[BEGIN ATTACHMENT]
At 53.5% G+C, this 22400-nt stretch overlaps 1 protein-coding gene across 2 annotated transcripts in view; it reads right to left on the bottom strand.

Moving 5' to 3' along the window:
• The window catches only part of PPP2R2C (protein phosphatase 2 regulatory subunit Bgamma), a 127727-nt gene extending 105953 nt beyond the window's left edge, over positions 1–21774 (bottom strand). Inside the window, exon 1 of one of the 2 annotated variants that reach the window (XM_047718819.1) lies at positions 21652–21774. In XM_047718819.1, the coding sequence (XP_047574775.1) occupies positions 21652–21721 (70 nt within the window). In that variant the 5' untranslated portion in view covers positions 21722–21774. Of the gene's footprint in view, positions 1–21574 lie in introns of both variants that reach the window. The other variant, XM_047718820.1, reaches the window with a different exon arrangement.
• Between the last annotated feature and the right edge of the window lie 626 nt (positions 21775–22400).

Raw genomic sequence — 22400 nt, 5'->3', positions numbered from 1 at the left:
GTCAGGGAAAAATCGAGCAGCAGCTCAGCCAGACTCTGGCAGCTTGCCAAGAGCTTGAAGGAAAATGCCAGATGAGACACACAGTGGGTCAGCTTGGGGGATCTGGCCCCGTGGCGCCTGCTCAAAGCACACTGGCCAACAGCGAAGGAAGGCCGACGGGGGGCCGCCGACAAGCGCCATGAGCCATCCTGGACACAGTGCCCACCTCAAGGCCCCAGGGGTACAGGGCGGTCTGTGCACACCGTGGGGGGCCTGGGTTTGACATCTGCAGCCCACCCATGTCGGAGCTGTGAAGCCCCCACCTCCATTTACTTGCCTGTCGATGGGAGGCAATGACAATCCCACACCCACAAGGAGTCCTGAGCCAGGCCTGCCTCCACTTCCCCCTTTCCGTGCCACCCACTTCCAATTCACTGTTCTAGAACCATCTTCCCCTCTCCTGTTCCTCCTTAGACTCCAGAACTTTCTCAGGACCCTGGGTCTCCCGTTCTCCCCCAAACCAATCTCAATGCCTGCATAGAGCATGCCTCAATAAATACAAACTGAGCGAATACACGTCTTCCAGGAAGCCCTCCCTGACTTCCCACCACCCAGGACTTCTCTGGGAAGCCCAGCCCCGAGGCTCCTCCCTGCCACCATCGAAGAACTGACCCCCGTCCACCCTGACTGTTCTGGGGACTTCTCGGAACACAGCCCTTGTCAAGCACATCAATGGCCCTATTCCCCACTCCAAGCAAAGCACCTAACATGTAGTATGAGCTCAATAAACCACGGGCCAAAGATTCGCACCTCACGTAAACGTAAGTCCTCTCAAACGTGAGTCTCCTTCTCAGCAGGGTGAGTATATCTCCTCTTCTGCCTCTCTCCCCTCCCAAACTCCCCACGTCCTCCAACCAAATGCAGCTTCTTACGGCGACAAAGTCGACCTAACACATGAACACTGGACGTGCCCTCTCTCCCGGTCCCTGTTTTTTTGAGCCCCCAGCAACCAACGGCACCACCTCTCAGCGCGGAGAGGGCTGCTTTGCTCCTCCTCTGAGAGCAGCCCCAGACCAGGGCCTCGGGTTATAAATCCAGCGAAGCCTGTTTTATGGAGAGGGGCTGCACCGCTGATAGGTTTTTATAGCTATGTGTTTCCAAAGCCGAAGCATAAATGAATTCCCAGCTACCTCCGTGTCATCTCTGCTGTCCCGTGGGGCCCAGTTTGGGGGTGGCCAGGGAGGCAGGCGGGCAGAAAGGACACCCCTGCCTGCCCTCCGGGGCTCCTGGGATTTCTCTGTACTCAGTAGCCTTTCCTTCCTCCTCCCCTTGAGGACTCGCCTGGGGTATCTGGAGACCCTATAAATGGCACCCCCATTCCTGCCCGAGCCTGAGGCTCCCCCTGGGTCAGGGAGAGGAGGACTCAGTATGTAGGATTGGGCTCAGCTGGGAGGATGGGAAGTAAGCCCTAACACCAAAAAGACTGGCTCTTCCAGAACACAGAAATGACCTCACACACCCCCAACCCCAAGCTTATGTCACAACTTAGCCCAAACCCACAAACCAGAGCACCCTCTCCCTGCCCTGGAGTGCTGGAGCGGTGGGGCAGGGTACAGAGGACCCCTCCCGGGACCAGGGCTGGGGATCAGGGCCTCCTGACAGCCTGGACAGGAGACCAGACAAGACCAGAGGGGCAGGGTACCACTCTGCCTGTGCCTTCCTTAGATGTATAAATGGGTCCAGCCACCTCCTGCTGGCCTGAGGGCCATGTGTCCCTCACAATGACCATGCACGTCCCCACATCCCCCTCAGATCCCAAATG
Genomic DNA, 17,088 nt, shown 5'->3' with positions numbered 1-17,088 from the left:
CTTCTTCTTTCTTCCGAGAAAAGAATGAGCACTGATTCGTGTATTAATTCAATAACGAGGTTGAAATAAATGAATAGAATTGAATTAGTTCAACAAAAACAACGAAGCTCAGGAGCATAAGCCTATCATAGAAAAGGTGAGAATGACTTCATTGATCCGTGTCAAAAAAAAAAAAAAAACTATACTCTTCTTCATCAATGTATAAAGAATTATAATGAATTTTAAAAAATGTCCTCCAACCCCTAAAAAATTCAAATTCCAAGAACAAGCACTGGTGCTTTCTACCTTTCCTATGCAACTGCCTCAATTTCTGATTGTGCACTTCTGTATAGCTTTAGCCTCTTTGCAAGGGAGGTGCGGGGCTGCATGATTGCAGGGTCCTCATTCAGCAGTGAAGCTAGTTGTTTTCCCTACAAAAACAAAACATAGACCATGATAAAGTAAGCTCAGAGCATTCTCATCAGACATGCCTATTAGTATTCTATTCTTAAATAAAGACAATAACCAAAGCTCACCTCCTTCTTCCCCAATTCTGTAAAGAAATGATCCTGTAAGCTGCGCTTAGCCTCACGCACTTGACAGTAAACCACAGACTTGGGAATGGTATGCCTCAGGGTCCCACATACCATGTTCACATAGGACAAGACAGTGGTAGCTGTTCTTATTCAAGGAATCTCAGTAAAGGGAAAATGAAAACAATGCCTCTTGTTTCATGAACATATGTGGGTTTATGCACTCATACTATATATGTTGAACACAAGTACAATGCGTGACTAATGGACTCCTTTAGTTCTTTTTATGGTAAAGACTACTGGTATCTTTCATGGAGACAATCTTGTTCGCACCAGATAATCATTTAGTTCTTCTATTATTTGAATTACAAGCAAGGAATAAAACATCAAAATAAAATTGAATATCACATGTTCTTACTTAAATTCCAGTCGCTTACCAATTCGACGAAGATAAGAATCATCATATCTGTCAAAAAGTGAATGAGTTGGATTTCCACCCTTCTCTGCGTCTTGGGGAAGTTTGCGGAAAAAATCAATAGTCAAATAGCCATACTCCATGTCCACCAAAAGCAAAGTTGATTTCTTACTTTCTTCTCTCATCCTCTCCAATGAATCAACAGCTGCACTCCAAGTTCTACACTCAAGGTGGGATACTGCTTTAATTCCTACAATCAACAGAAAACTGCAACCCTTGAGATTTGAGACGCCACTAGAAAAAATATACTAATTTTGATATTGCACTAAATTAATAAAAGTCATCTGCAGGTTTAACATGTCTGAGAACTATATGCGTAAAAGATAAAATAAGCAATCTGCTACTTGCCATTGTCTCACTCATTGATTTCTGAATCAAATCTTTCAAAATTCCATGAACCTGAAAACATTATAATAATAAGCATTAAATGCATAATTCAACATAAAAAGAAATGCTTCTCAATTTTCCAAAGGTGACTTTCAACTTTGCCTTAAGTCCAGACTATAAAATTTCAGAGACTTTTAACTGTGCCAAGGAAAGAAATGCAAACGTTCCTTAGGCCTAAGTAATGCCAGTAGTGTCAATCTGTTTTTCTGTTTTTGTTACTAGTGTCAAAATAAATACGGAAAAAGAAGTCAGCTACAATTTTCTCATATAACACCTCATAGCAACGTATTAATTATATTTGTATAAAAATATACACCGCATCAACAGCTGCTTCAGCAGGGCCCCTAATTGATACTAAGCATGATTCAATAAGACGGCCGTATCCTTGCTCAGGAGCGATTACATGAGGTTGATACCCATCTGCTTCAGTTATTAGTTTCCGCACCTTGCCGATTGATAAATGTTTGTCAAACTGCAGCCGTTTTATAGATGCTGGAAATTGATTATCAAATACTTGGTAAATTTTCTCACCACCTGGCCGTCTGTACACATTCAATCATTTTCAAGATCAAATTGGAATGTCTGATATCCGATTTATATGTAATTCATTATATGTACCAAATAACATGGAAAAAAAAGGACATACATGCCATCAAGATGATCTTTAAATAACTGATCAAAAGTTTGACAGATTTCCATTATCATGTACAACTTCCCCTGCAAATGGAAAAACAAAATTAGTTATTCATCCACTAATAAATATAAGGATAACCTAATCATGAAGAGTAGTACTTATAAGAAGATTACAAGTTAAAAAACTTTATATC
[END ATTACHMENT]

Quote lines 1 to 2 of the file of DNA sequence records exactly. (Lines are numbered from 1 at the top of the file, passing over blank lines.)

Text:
At 53.5% G+C, this 22400-nt stretch overlaps 1 protein-coding gene across 2 annotated transcripts in view; it reads right to left on the bottom strand.

Moving 5' to 3' along the window: